Tucker Barnhart breaks up Max Scherzer’s no-no in the eighth


UPDATE #2: Scherzer’s no-hitter is over after seven and a third innings. He gave up a one-out hit to Reds catcher Tucker Barnhart on pitch number 105. It was a clean single to left field with the count 1-2. So, all of you baseball history buffs can stand down

UPDATE: Scherzer’s no-no is still intact, though he needed a lot of pitches to get through the seventh, thanks in part because of an 11-pitch at bat to Jay Bruce that ended in a walk. But he worked around that and gave up no hits. And he reached 99 m.p.h. on the gun in striking out Joey Votto. He’s at 98 pitches and the Nats led 4-0.

4:46 PM: Here’s a change: some drama with the Washington Nationals.

Max Scherzer is on the hill for the Nats in an afternoon tilt against the Cincinnati Reds and he’s got a no-hitter going through six innings. He has struck out eight and walked two. He does have 79 pitches, however, so he’ll have to be super efficient going forward if he is to go the distance here.

If it’s not a no-hitter and the game remains close — Washington leads 3-0 right now — Jonathan Papelbon will not be available to close it out. Just in case you’re just waking up right now and weren’t aware.

Max Scherzer has already thrown a no-hitter this year, of course: against the Pirates on June 20.

MLB crowds jump from ’21, still below pre-pandemic levels

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PHOENIX — Even with the homer heroics of sluggers like Aaron Judge and Albert Pujols, Major League Baseball wasn’t able to coax fans to ballparks at pre-pandemic levels this season, though attendance did jump substantially from the COVID-19 affected campaign in 2021.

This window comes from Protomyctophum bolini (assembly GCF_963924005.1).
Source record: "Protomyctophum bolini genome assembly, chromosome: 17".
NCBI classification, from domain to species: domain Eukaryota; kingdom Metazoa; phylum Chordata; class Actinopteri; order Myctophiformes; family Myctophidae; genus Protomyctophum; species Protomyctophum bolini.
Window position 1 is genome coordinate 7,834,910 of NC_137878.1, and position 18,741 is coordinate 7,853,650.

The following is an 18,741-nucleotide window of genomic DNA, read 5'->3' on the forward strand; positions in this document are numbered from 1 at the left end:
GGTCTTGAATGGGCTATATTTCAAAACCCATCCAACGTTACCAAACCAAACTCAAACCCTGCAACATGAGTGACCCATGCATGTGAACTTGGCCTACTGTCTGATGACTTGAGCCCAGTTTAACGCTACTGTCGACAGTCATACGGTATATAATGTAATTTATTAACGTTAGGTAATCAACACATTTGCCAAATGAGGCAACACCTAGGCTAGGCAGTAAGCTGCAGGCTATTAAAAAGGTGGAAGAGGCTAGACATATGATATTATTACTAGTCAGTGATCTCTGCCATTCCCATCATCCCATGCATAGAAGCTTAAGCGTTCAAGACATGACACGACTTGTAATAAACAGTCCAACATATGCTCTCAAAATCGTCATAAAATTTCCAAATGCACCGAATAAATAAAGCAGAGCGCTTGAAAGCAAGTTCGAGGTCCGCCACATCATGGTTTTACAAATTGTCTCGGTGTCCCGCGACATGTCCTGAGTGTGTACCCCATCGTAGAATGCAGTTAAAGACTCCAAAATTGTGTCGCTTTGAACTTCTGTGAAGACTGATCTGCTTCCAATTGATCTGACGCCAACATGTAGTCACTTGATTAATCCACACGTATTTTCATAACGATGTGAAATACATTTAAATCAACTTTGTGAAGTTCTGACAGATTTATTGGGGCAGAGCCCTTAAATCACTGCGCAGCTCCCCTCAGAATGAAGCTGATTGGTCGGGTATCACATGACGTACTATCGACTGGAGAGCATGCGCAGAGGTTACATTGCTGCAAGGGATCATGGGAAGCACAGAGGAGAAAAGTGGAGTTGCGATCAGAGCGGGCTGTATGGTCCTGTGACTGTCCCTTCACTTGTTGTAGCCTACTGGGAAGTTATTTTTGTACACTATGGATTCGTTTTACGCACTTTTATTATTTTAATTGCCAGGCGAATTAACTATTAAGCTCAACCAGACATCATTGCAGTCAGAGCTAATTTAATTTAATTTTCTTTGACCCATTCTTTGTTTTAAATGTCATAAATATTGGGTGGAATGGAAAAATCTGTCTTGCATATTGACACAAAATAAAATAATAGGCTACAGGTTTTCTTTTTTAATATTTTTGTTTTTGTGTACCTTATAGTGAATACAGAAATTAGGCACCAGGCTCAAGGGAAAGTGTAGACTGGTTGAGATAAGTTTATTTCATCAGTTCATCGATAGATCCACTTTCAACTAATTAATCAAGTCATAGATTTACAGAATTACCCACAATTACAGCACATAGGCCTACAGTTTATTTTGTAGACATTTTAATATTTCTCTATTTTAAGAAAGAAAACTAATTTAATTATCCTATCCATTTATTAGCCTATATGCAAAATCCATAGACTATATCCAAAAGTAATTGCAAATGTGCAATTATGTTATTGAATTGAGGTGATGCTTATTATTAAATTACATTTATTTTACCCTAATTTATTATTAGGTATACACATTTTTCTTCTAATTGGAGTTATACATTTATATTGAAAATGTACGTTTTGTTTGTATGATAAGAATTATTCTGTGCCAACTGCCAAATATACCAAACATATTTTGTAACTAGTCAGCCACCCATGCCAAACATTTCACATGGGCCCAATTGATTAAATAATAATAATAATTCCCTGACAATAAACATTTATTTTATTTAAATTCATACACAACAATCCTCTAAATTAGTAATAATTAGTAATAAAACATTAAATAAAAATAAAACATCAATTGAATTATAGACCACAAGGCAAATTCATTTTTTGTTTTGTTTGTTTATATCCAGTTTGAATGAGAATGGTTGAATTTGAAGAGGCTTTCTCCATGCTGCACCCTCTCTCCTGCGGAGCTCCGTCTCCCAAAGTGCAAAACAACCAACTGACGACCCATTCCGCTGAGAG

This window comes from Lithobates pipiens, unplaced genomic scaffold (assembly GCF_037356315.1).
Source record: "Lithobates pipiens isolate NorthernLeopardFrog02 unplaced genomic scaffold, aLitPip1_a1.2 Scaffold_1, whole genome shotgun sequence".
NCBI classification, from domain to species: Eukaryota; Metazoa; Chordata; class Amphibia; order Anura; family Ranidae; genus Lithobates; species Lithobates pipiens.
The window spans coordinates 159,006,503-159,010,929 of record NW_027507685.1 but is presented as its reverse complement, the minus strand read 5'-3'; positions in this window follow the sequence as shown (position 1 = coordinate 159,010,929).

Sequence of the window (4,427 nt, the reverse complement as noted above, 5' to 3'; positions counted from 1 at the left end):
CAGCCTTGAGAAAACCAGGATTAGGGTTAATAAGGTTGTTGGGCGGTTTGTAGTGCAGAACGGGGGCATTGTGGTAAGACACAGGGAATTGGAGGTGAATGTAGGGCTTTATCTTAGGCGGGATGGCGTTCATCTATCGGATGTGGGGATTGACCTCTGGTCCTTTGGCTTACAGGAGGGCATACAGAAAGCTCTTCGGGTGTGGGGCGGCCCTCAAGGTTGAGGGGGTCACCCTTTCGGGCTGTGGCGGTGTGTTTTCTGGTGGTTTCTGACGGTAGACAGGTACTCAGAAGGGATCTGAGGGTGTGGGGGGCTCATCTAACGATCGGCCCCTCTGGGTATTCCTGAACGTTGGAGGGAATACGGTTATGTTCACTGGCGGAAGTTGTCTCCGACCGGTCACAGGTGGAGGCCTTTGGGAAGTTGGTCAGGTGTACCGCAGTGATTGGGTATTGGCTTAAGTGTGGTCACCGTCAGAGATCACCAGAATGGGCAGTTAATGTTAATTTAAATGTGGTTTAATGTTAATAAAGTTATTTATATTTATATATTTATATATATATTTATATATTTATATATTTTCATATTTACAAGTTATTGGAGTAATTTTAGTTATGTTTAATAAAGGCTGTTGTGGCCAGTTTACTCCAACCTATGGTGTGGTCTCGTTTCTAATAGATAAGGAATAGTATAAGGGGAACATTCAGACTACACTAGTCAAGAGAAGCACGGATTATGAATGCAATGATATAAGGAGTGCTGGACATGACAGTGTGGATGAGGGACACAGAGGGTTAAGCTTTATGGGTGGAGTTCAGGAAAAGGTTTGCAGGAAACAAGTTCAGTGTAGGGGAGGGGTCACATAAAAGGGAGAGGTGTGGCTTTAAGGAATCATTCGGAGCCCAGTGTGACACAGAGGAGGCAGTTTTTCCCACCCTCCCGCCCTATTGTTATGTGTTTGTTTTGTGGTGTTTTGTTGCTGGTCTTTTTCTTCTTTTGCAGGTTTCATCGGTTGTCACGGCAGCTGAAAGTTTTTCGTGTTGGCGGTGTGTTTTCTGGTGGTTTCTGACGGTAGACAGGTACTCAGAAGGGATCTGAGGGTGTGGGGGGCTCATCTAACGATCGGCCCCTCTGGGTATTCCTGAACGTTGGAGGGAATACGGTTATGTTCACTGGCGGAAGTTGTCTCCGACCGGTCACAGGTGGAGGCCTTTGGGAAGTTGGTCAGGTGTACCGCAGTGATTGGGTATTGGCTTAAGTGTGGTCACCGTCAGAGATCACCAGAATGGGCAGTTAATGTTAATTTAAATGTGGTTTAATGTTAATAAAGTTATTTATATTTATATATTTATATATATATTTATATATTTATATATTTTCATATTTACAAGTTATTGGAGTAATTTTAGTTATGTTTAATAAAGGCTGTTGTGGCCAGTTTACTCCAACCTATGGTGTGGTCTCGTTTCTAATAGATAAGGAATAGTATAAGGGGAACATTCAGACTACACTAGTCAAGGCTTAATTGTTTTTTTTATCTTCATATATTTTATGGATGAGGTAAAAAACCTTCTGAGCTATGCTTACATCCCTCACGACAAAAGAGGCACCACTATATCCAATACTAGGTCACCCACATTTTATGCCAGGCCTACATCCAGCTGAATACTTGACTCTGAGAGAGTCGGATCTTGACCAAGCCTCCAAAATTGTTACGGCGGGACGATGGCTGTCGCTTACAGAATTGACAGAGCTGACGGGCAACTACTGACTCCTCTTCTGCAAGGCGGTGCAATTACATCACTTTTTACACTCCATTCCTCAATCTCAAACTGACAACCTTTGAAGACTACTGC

The 30 MLB teams drew nearly 64.6 million fans for the regular season that ended Wednesday, which is up from the 45.3 million who attended games in 2021, according to baseball-reference.com. This year’s numbers are still down from the 68.5 million who attended games in 2019, which was the last season that wasn’t affected by the pandemic.

The 111-win Los Angeles Dodgers led baseball with 3.86 million fans flocking to Dodger Stadium for an average of 47,672 per contest. The Oakland Athletics – who lost 102 games, play in an aging stadium and are the constant subject of relocation rumors – finished last, drawing just 787,902 fans for an average of less than 10,000 per game.

The St. Louis Cardinals finished second, drawing 3.32 million fans. They were followed by the Yankees (3.14 million), defending World Series champion Braves (3.13 million) and Padres (2.99 million).

The Toronto Blue Jays saw the biggest jump in attendance, rising from 805,901 fans to about 2.65 million. They were followed by the Cardinals, Yankees, Mariners, Dodgers, and Mets, which all drew more than a million fans more than in 2021.

The Rangers and Reds were the only teams to draw fewer fans than in 2021.

Only the Rangers started the 2021 season at full capacity and all 30 teams weren’t at 100% until July. No fans were allowed to attend regular season games in 2020.

MLB attendance had been declining slowly for years – even before the pandemic – after hitting its high mark of 79.4 million in 2007. This year’s 64.6 million fans is the fewest in a non-COVID-19 season since the sport expanded to 30 teams in 1998.

The lost attendance has been balanced in some ways by higher viewership on the sport’s MLB.TV streaming service. Viewers watched 11.5 billion minutes of content in 2022, which was a record high and up nearly 10% from 2021.